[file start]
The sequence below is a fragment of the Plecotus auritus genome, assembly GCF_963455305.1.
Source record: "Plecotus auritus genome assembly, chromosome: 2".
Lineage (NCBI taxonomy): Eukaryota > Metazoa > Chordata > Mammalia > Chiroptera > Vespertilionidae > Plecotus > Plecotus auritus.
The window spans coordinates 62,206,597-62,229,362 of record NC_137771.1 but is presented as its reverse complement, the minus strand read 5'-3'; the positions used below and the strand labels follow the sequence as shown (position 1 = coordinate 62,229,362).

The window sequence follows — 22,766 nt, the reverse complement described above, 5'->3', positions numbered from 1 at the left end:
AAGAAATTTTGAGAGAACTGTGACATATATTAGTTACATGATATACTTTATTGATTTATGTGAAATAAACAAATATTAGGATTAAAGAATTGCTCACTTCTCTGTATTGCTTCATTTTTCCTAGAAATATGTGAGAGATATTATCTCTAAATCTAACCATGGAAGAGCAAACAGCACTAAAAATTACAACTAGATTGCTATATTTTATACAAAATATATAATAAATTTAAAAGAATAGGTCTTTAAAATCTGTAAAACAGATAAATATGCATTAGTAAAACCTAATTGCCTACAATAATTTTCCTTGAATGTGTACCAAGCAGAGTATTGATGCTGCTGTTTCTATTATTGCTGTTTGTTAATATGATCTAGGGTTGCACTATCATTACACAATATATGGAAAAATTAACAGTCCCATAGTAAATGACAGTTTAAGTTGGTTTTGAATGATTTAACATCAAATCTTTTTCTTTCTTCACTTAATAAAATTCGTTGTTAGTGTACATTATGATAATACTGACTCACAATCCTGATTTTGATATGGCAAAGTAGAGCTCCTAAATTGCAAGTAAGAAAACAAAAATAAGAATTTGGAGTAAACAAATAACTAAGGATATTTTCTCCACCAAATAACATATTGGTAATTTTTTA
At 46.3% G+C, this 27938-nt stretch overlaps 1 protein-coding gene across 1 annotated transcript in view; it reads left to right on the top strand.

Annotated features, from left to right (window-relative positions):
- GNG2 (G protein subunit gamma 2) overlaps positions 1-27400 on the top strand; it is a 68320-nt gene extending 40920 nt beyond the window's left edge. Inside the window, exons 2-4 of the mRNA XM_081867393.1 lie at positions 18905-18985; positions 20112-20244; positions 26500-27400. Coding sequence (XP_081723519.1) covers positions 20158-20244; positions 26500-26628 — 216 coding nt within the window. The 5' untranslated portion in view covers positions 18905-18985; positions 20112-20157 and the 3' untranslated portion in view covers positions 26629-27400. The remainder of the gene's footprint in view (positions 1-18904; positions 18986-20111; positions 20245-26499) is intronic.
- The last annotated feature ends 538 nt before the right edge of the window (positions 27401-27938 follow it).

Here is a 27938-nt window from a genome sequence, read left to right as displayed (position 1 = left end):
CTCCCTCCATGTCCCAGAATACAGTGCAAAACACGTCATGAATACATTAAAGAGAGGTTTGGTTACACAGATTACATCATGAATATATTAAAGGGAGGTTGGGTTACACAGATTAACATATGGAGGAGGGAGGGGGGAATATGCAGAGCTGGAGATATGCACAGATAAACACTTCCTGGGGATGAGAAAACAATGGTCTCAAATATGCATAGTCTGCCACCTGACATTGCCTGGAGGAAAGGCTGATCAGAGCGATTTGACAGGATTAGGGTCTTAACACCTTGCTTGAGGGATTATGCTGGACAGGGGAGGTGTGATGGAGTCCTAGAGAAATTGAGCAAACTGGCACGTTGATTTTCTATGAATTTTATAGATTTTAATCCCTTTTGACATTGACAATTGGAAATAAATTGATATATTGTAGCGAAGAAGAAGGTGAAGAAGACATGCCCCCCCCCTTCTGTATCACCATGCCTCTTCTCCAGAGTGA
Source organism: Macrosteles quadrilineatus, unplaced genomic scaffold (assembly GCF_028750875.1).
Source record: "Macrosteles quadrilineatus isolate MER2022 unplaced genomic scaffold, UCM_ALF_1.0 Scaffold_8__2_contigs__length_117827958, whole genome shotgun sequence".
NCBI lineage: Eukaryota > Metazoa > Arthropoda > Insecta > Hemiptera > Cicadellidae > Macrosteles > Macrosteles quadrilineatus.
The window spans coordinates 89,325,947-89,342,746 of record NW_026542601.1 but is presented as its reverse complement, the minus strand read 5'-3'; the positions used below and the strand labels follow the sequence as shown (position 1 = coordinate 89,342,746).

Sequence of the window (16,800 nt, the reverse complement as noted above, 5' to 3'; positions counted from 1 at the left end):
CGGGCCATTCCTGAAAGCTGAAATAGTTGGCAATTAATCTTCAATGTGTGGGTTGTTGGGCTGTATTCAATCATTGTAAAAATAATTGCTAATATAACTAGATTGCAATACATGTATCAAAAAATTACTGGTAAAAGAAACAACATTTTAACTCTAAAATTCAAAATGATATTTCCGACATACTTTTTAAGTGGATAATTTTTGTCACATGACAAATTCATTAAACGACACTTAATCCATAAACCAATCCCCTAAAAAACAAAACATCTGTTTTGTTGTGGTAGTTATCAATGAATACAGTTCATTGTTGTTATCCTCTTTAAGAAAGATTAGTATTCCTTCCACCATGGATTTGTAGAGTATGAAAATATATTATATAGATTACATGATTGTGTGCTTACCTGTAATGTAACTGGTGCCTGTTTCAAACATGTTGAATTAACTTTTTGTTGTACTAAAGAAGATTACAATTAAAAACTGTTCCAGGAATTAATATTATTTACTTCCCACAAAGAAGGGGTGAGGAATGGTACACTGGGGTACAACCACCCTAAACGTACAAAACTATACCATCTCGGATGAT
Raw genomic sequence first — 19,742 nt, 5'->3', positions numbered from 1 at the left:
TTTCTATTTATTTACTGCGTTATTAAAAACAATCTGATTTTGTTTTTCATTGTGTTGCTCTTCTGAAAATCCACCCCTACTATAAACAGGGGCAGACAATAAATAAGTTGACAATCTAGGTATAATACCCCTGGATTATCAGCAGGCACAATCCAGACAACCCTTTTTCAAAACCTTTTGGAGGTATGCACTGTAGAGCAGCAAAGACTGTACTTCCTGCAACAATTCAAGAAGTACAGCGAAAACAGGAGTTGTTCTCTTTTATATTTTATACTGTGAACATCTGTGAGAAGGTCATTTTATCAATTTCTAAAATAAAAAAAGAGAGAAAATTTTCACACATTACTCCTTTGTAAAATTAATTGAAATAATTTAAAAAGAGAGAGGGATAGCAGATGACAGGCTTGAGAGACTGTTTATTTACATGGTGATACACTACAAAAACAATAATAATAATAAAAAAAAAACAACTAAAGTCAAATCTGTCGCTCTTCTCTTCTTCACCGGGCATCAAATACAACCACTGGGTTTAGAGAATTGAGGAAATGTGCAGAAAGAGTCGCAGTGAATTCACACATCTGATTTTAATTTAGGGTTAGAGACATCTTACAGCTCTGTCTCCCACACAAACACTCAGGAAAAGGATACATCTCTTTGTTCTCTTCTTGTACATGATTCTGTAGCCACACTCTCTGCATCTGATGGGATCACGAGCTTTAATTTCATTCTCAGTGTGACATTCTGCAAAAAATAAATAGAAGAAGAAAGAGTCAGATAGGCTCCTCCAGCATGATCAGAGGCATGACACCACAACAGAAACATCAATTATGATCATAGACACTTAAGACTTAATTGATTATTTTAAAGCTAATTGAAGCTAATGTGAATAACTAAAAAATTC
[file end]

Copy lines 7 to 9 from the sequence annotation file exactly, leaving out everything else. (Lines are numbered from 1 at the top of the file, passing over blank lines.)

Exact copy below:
At 46.3% G+C, this 27938-nt stretch overlaps 1 protein-coding gene across 1 annotated transcript in view; it reads left to right on the top strand.

Annotated features, from left to right (window-relative positions):
- GNG2 (G protein subunit gamma 2) overlaps positions 1-27400 on the top strand; it is a 68320-nt gene extending 40920 nt beyond the window's left edge. Inside the window, exons 2-4 of the mRNA XM_081867393.1 lie at positions 18905-18985; positions 20112-20244; positions 26500-27400. Coding sequence (XP_081723519.1) covers positions 20158-20244; positions 26500-26628 — 216 coding nt within the window. The 5' untranslated portion in view covers positions 18905-18985; positions 20112-20157 and the 3' untranslated portion in view covers positions 26629-27400. The remainder of the gene's footprint in view (positions 1-18904; positions 18986-20111; positions 20245-26499) is intronic.